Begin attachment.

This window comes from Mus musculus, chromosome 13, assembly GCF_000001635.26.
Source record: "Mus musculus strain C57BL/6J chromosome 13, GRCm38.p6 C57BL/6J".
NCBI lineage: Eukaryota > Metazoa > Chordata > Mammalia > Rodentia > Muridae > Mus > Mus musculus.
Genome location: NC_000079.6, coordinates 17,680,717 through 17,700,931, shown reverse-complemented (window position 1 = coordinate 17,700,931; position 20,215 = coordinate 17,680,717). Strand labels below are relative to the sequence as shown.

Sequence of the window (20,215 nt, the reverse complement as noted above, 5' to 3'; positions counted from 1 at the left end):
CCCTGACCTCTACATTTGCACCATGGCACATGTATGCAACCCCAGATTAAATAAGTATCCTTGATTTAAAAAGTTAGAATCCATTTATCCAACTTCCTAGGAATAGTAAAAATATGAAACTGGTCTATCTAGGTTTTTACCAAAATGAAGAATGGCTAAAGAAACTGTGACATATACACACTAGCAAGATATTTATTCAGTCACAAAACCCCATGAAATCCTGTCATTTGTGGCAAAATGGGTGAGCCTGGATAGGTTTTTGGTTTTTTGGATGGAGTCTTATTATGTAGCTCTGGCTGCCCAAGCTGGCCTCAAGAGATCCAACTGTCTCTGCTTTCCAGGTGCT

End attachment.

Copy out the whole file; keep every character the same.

This window comes from Mus musculus, chromosome 13, assembly GCF_000001635.26.
Source record: "Mus musculus strain C57BL/6J chromosome 13, GRCm38.p6 C57BL/6J".
NCBI lineage: Eukaryota > Metazoa > Chordata > Mammalia > Rodentia > Muridae > Mus > Mus musculus.
Genome location: NC_000079.6, coordinates 17,680,717 through 17,700,931, shown reverse-complemented (window position 1 = coordinate 17,700,931; position 20,215 = coordinate 17,680,717). Strand labels below are relative to the sequence as shown.

Sequence of the window (20,215 nt, the reverse complement as noted above, 5' to 3'; positions counted from 1 at the left end):
CCCTGACCTCTACATTTGCACCATGGCACATGTATGCAACCCCAGATTAAATAAGTATCCTTGATTTAAAAAGTTAGAATCCATTTATCCAACTTCCTAGGAATAGTAAAAATATGAAACTGGTCTATCTAGGTTTTTACCAAAATGAAGAATGGCTAAAGAAACTGTGACATATACACACTAGCAAGATATTTATTCAGTCACAAAACCCCATGAAATCCTGTCATTTGTGGCAAAATGGGTGAGCCTGGATAGGTTTTTGGTTTTTTGGATGGAGTCTTATTATGTAGCTCTGGCTGCCCAAGCTGGCCTCAAGAGATCCAACTGTCTCTGCTTTCCAGGTGCT